Women's participation in peace talks still unusual despite landmark resolution
Having women at the negotiating table in peace processes is still unusual, the UN Security Council heard on Friday.
Ambassadors met to take stock of progress made in the 17 years since they passed a landmark resolution aimed at increasing women's participation in efforts to prevent and resolve conflict.
The head of the UN's gender agency provided the latest annual update on implementation of Security Council Resolution 1325.
Phumzile Mlambo-Ngcuka is the Executive Director of UN Women.
"Although women's absence from the peace table is no longer easily brushed off as normal, it is still not commonplace. Every year, we track women's overall participation in peace processes that are led by the UN. We track the inclusion of gender expertise and gender-sensitive provisions in peace agreements, and the requirement to consult with women civil society organizations. In all of these indicators we performed slightly worse than a year ago."
The UN Women chief provided examples from countries such as Myanmar, the Central African Republic and Syria.
Despite the efforts of the UN and its partners, she said women's participation in the Syrian peace talks "is still inadequate and often limited to an advisory role."
She said this "political marginalization" also extends beyond the negotiating table as only 17 countries have elected a woman as their head of state or government.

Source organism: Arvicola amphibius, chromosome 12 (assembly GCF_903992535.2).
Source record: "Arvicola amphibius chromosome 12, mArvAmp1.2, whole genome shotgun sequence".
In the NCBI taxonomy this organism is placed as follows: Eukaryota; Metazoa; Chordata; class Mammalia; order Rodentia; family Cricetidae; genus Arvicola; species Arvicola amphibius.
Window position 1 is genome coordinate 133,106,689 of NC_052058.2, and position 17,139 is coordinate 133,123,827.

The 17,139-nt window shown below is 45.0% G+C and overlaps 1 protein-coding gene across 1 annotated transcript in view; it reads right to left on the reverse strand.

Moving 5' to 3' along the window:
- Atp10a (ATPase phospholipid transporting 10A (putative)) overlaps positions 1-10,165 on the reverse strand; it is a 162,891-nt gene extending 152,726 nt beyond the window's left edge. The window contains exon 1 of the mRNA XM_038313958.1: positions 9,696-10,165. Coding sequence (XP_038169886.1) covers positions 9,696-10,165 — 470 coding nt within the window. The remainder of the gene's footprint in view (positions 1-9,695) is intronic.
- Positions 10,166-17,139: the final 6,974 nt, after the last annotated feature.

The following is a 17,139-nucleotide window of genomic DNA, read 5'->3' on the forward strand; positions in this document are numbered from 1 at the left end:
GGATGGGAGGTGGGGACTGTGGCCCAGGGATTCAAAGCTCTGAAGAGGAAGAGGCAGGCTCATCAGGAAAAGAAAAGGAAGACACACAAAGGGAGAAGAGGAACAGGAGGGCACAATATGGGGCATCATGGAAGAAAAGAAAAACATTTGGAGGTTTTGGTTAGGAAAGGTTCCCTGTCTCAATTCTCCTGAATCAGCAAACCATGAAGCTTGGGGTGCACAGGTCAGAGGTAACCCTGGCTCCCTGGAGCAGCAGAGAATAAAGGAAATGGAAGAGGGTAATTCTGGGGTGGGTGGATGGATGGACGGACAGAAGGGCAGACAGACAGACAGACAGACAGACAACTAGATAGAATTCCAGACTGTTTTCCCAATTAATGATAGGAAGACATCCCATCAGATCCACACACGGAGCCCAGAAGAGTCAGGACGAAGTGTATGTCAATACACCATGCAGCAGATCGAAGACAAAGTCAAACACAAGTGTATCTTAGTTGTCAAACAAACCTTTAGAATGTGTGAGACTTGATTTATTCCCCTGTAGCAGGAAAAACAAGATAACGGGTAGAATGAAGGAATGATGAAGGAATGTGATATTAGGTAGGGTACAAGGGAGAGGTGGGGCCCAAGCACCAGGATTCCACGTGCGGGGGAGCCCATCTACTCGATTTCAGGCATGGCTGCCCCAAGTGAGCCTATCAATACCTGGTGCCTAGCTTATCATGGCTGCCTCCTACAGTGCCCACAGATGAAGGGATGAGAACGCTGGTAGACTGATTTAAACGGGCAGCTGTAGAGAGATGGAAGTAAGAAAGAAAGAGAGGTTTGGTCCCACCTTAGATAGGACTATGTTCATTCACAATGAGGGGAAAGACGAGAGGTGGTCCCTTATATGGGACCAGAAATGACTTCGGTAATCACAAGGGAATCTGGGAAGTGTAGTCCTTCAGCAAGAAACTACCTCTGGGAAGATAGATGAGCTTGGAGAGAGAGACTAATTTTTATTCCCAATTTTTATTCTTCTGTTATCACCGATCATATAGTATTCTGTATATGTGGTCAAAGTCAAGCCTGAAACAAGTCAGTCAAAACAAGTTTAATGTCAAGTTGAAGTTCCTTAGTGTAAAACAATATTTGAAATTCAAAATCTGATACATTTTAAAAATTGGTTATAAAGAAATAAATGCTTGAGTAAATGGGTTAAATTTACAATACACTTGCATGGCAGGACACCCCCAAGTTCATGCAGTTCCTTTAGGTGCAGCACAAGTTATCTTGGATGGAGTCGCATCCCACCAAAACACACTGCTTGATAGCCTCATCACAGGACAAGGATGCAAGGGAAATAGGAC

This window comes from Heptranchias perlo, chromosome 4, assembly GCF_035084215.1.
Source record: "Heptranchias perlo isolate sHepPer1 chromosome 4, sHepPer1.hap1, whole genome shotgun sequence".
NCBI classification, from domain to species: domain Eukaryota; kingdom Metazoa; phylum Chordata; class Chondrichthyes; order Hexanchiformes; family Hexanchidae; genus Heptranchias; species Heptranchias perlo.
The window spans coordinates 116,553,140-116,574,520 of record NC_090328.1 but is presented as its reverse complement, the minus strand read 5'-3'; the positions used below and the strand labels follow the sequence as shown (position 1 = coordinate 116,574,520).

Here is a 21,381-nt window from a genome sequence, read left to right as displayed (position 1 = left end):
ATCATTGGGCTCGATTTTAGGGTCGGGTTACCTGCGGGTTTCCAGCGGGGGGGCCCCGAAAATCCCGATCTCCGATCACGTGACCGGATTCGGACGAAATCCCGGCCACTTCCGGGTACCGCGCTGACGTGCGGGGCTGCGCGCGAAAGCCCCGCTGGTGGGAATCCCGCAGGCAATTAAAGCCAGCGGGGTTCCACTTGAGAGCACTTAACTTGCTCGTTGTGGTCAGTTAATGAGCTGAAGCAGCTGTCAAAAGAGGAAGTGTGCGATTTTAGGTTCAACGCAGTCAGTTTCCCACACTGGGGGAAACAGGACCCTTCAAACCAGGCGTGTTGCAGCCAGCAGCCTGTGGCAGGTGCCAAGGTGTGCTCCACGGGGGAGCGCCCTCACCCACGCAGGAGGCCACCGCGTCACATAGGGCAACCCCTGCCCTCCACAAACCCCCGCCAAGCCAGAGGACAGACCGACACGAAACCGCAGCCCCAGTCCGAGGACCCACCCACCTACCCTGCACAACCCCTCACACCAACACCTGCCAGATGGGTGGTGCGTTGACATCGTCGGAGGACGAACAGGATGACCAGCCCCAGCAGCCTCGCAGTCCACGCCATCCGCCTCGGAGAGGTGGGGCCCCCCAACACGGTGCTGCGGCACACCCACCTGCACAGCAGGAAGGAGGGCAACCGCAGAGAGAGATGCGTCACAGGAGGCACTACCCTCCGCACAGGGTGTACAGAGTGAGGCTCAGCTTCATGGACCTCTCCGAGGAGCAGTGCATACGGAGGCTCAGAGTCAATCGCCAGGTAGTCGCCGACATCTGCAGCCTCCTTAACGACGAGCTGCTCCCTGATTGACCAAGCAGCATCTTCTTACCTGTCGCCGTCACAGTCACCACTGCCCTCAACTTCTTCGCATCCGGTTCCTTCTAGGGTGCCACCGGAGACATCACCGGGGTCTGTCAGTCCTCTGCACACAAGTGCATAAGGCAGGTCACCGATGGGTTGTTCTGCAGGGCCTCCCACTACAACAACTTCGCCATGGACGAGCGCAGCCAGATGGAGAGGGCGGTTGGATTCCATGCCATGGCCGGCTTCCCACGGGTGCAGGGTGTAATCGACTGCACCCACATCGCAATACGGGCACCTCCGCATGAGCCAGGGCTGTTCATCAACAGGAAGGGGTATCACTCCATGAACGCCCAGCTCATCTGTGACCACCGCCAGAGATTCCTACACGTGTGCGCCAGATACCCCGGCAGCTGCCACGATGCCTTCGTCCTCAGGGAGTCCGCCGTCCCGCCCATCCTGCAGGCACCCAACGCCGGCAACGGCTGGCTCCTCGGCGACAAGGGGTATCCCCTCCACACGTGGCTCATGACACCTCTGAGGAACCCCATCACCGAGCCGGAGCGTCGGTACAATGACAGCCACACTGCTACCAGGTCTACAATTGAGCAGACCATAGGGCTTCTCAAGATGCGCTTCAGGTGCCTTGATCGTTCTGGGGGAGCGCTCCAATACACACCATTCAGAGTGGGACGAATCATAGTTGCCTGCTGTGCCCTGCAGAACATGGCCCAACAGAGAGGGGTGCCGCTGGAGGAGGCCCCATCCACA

Until recently, Liberia was the sole post-conflict country among that group, she added.
UNHCR and partners assisting Togo asylum-seekers in Ghana
Authorities in Ghana are being assisted by the UN Refugee Agency (UNHCR) in their efforts to support more than 500 people from Togo who have fled political unrest in their homeland.
The asylum-seekers said they were escaping human rights abuses following recent protests, the agency reported on Friday.
They arrived in remote areas in Ghana's north-west and most are being hosted by local families and in community centres.
UN Deputy Spokesperson Farhan Haq has more details.
"A joint UNHCR/Ghana Refugee Board mission is currently on its way to remote areas to assess the situation. Together with partners, UNHCR continues to monitor the situation and is working on a response plan in case of an increase of arrivals, including the prepositioning of relief items."
Agencies partner with Somalia to deliver water to drought-stricken areas
Two UN agencies are partnering with Somalia's government to deliver clean water to thousands of people affected by drought.
The UN Migration Agency (IOM) and the UN Development Programme (UNDP) are helping the authorities to provide greater access to water for over 45,000 displaced people and host communities in Baidoa, a south-western state.
The project foresees rehabilitation of "strategic" boreholes as well as the construction of water tanks and the delivery of water by trucks.
IOM said Baidoa is among areas most affected by this year's below-average rainy season in Somalia, which has created severe drought across all regions.
IOM estimates more than 240,000 people have migrated there since November of last year.
Source: United Nations Radio